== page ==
Yvonne Cassidy is the author of the new novel How Many Letters Are in Goodbye? She also has written the novels What Might Have Been Me and The Other Boy. Born in Ireland, she is based in New York City.
Q: How did you come up with the idea for How Many letters Are In Goodbye?, and for your main character, Rhea?
A: One of the things I found in writing novels is that it’s different parts of my life and consciousness, and they go in a blender.
For Rhea, the idea of her being homeless came from my own experience working with homeless people. I teach writing to homeless people, and had curiosity about what it would be like, [especially] for a girl from Ireland.
I wanted to write a gay character for a while, but not a “gay book.” It irritates me how fiction can be [put] in these genres—it’s just part of somebody’s story.
Rhea’s character—she came alive to me. I got to know her: a tenacious, resilient, sometimes funny, frustrating girl….
Q: Why did you decide to write the book in the form of letters?
A: Books written through letters or a diary format always appealed to me. The intimacy with the reader was not there in other types of fiction. When I was at the start of the book I was not always sure what it [would be]. I would sit down and scenes would come out. I realized these are letters, written to someone.
Then the question was, Who are the letters written to? I remember the day it hit me: She was writing to her mom. I already knew her mom had died.
It scared me a little. The first two novels were written in straight narrative. Can I do this? I read a lot of books written in this format, and thought I could do this.
Q: Relationships among members of a broken family are key to the novel. Why did you choose to focus on this, and what do you hope readers take away from the novel?
A: I like to explore relationships. One reason I write is to explore that, and understand that. I felt the idea of a nontraditional family across two continents gave me more room for Rhea to experience different things.
In my writing, the characters are taking me to places. It really grew. I’m not sure in the beginning I knew what she was doing in New York.
In terms of what the reader takes away, what I love is if I do a book club and meet readers, I like when readers have different opinions of the characters.
I like to write characters that are well rounded; even if you don’t like them, you understand them. I like readers coming away not necessarily thinking of heroes and villains of the book, but understanding the complexity of the situation and maybe reflecting on situations in their own lives.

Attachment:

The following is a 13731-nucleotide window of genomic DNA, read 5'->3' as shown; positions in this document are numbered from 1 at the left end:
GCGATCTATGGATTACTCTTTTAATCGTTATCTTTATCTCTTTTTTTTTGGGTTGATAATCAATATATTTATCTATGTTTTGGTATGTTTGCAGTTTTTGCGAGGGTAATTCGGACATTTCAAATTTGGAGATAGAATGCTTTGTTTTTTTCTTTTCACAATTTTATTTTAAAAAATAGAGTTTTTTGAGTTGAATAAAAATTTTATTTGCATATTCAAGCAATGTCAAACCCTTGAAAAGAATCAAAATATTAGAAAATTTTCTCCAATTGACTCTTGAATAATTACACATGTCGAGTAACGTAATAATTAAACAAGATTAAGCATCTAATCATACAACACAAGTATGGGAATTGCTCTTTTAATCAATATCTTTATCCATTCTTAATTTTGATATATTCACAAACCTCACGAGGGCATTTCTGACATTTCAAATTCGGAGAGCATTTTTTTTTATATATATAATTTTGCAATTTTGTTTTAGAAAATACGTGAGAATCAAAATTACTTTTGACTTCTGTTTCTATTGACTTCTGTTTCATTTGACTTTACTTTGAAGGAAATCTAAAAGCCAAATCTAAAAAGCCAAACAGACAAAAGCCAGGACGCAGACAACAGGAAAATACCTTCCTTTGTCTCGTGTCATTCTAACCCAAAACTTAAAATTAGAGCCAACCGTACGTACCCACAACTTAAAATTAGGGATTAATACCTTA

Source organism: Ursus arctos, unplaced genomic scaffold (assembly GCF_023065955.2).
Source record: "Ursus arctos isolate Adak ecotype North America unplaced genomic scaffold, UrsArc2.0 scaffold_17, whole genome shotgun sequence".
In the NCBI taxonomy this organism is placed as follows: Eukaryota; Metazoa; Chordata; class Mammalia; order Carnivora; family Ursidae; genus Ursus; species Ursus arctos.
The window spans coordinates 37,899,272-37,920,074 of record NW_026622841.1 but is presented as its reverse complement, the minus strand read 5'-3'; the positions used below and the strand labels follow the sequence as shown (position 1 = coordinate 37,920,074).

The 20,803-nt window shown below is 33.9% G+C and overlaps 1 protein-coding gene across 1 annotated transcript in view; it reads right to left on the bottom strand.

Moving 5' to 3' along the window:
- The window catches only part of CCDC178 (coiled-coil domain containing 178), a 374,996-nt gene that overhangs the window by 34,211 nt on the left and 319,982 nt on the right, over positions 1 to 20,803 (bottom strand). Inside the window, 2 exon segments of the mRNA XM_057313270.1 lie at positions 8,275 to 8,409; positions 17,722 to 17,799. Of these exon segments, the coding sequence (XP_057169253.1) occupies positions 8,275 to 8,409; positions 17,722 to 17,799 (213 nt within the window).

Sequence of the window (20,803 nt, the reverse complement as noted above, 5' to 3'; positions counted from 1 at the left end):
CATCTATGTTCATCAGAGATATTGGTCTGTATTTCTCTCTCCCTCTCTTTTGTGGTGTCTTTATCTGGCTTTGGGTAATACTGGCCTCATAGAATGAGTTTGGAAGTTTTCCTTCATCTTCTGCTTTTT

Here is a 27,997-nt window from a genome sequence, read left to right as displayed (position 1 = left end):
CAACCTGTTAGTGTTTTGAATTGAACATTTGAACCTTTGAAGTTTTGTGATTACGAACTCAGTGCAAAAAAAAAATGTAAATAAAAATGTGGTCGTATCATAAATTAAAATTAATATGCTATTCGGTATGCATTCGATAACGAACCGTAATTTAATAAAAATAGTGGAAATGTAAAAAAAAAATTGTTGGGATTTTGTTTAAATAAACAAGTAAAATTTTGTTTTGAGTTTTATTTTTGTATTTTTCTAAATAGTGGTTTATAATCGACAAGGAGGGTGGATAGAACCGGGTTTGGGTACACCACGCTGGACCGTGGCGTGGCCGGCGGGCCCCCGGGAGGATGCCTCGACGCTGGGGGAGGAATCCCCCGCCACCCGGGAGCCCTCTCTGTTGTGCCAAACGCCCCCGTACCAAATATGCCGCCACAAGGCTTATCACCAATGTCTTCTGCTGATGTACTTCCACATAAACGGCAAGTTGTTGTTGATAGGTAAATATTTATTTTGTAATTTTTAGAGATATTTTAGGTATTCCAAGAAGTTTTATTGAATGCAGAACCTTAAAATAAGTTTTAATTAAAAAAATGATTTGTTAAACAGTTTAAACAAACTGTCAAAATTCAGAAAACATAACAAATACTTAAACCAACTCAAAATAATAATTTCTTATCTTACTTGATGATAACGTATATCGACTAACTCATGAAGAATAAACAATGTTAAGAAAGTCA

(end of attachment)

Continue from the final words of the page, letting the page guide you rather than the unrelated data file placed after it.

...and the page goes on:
Q: Rhea is a teenager. Did you see this book as being for adults, or young adults, or both?
A: I didn’t really think about it as I was writing it. It was part of a book contract with Hachette, and it was thought of as an adult book. It had a teenage narrator [and was] a coming of age story. In Ireland, it was published as that.
When I came to the States, myself and my agent thought long and hard about it. She thought it was more for the YA market over here. [We decided,] Let’s just put it out there and see who gravitates toward it. It was the YA editors who were interested right off the bat. It’s funny to have it [in] different markets. I see it as both, as a crossover…
Q: Did you know how the book would end before you started writing, or did you make many changes along the way? It sounds as if you were figuring some things out as you went along.
A: For me, I don’t think I have yet had an experience where I knew where it would end when I start. The process is more organic. I got a sense of the ending about midway through—this is good, I know where I’m going!...
I got a sense of the ending and wrote toward that. I would normally work up a few drafts. For the most part, as I’ve written more novels, I get closer to where I want to be the first time out. I’m getting more efficient!
Q: The novel takes place in New York and in a suburb of Dublin. How important is place in your writing, and do you think this story could have taken place somewhere else, or only in those locations?
A: Place is a big thing in my writing. I have yet to set something in a place I’ve never been. It’s very important for me to have first-hand experience of the place, so the character can feel it.
The Dublin suburb is a place I didn’t know well. Every time I was visiting home, I’d be driving 12 miles to the other side of the city.
A sense of place is important. I don’t know if it could be set anyplace other than New York. It’s her experience of New York—she’s drawn toward [the city] in large part because of her mom, but the whole city [fascinates] her.
The fact that she’s from Ireland—I like the juxtaposition of the two. I often write about Irish characters who find themselves somewhere else.
Q: And why did you set the book in 1999?
A: There are a couple of reasons for that. I wanted Rhea’s teenage growing up in Ireland at a time I knew well. She’s younger than I me, maybe five years, but I wanted it to be of a time when things like being gay were something she [would not] have been out about at school.
And even practical things—if it was set today, how social media would have influenced her, how she would have been found. To a certain degree I didn’t want to get into that. I also wanted it in pre-9/11 New York as well…
Q: What are you working on now?
A: I’m working on a new novel, I’m Right Here, which will be published in Europe in January of next year. I’m not sure yet of the details in the U.S.
It’s a very different story—it’s two intertwined stories, one of a young girl in Brooklyn who starts to have memories of someone. It’s a slave girl on a plantation in the 1850s. Their lives intersect. It’s got more of a historical dimension as well. It’s a point of connection they have, and the influence they have on each other.
--Interview with Deborah Kalb